Short-term foster care. Now we can prove it is successful
Short-term foster care came into existence in the Czech Republic in 2013. With a new law, the government created professional foster-carers to achieve a key aim – offering an alternative family-based form of care for vulnerable babies and young children whose parents couldn’t cope and who would previously have been placed in institutions.
Potential carers’ private lives are checked and, if they are suitable, they are trained and registered as paid carers. We now have more than 400 short-term foster carers in the Czech Republic who have a duty to accept a child into emergency care at all times. They look after the child or children for a maximum of one year, during which a permanent placement for the child is sought. Some children go back to their own families and for some, long-term foster care or adoption is arranged.
Knowing what we do about the harm caused to child development by institutionalisation, Lumos welcomed this development. Indeed, we supported the government create the new law. Some media commentators and politicians also reacted positively.
But for nearly three years other elements of the media, and some politicians, have made a number of allegations and negative assertions about short-term foster care. Some people have been deeply opposed to the system and even want it to be scrapped.
They claim temporary foster care is a ‘business’ and carers only do the work because of money. These critics it isn’t possible to find a permanent solution for children in temporary foster care within a year, so the children often have to go to an institution or to another short-term carer. I hear very often, even from my friends, that it is an easy job – you sit at home and draw your salary regardless whether you have a child in your care or not. ‘A nice and easily earned income’, according to a friend of mine, who said he had heard that foster carers were recruited in large numbers from among the long-term unemployed at state employment offices.
I know many foster carers and I know problems they face. Why is the child crying incessantly? Why is he or she afraid of people? What has the little one been through? What can I do for this child? That’s why I and other have always argued against the negative assertions. But we had one difficulty. We didn’t have the research evidence to back up our confidence in the new system.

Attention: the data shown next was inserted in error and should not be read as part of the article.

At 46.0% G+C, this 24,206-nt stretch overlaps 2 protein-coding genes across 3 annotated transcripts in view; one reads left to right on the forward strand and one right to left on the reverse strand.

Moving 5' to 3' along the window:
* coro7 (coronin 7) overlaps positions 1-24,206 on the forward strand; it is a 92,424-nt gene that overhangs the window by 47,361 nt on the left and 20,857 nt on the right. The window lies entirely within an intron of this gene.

Now, we do have that evidence, and it is pretty clear.
Lumos commissioned a detailed survey of temporary foster carers and got responses from 192 – or 45% of the national registered total. You can read the full survey report here.
A typical foster carer is a woman in her forties who has an above average education and has worked in a caring profession (in many cases, caring for and teaching children.) She lives in a household with her partner and, because she likes children, she decides to seize the opportunity of taking up a temporary foster carer job that she finds purposeful and interesting.
On average, temporary foster carers have a child in their care during 90% of the time they are paid. Children stay with them for an average of more than six months and a permanent family-based solution is found for an overwhelming majority (97%) of children. This includes a substantial number of children with special needs, such as post-natal alcohol and drug withdrawal systems. Critics have claimed, wrongly, that only institutions can care for such disadvantaged children.
Overall, foster carers are not unemployed people in search of easy living. They do it because they are fond of children and the children’s fate is not indifferent to them. And you know what? None of them learned about the possibility of becoming a foster carer at the state unemployment office. (In fact, ironically, given media claims about employment office ‘recruitment’, many women learned about foster care in the media!).
The survey report does not suggest things cannot be improved. But the findings show short-term foster care is an effective – and cost-efficient - system which serves children well. Reducing pay for carers, or paying only for the time a foster carer actually has a child in her or his care, would undermine the quality of care.
The vulnerable children of the Czech Republic would be better served by intensifying work to support biological families to keep their children – and, where that it not possible, identifying and registering more short-term and long-term foster carers of the calibre we have seen in this survey.